Armenia continues to amaze us and the last week has been one of continues highlights. ‘Normal’ means OK, and we find Armenia super normal! We are happy at the prospect of a few more days of cycling over Armenian mountain passes before we enter Iran. Today however is unexpectedly wet and cold so I’m writing this while waiting for the rain to stop before we head out and start cycling again.
Yerevan was an unexpected pleasure. We left our bikes at Kabooz restaurant on lake Sevan, in the able paws of the resident gigantic guard dog which we nicknamed Cujo. Since Yerevan boasts little historical highlights despite its long history I wasn’t expecting much, but it is a city with a lot of character. It is entirely different from the rest of the country in the sense that everything is well-kept, polished, fashionable, new, expensive and meant to be enjoyed. The avenues are tree-lined, there are huge parks full of outdoor cafes which makes it a nice place for flaneurs. It was also extremely hot, so we implemented a siesta rhythm and headed out in the early evening, to stroll around town with the rest of the Yerevanians. Cyril took me to a great restaurant for my birthday and we made a new friend when we approached a barista with a bicycle, who showed us the (well-stocked!) bicycle shops of Yerevan. We loved our days in what was to our eyes an incredibly modern city. We then met up with some freshly arrived Dutchies and realized how we have adjusted our standards to increasingly different surroundings, as they were a little bit shocked at how run down everything was. We don’t see the cracks in the pavement anymore, or the dirt poor farmer selling his veggies on the street, or the broken down Lada taxi with 4 guys scratching their heads around the smoking motor block in the middle of the street. On our last morning we visited the Genocide memorial and museum. It is a sobering place which tells in great detail of the Armenian genocide that happened in what is now Turkey about a 100 years ago. We left with a huge respect for the Armenian people, hoping there will be a day when Turkey will be able to own up to the atrocities committed so they can at least start to have a conversation again. At the moment there is none, and it is not possible to cross from Armenia into Turkey and vice versa.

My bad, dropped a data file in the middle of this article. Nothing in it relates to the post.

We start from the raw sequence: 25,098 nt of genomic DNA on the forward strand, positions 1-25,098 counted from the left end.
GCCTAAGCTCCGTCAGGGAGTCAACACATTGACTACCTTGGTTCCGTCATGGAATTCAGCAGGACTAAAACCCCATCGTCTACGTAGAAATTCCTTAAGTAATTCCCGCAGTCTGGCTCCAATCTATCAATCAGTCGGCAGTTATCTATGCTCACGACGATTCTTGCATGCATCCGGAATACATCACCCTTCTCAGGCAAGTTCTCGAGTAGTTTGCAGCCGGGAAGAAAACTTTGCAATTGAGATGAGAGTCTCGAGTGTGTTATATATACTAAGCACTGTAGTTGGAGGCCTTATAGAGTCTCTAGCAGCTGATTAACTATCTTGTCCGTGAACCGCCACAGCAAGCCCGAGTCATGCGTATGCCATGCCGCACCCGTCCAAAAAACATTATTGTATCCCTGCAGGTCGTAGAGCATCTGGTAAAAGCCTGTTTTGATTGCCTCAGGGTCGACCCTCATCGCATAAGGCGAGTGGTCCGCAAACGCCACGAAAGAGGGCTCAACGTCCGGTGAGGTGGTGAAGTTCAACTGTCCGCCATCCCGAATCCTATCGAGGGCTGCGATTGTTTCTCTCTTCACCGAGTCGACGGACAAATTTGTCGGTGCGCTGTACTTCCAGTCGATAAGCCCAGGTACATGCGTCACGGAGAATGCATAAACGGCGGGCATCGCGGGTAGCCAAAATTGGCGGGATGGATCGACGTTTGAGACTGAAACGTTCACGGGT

We took a taxi back from swelteringly hot Yerevan to pleasantly warm Sevan, picked up our bikes and bagage from Kabooz and started pedalling South. We camped nearby Hayravank monastery on the edge of the lake and saw the clouds come rolling over the mountains on the other side of the lake. The lake is quite cold because it is at 1900m altitude, lovely to wash off the sweat of a day on the bicycle. The next day the real work started: the first of 5 mountain passes of more than 2000m altitude we will have to cross before we get to the Iranian border. The road South along lake Sevan is beautiful, with the glitterling lake on our left and rocky mountainscapes and cliffs on our right. There is little development and little traffic so we enjoyed this relaxed part of the day immensely. At the South end of the lake however the real work started. We climbed a nice gradual climb in perfect sunny weather to the 2410m Selim pass. The vieuws South are incredible: dry and stoney mountainridges as far as the eye can see. Just over the pass is a beautifully restored mediaeval caravanserai from 1332 and we decided to spend the night right there, at the very place where people who traveled the Silk Road would spend the night some 700 years ago. Looking around inside the building we imagined all the people and animals holed up in there, safe and warm. We also met Armin, a jolly man who runs a mini market from the boot of his car, selling home-made ‘bomba’ vodka and fruit and honey preserves. More Armenians stopped by for a short picnick and a drink, so we ended up going to bed with lots of alchohol in our bloodstream and the prospect of only having to roll downhill the next morning. In the night we were all alone, just a howling wind and a couple of drunk guys who stopped for a pee who had me bolt upright, wide-eyed and clutching the pepperspray, but of course they left us alone. In the morning more (local) tourists came along and we had great fun with a group of middle-aged Armenian ladies who were dancing, eating and drinking coffee like there was no tomorrow at 8am.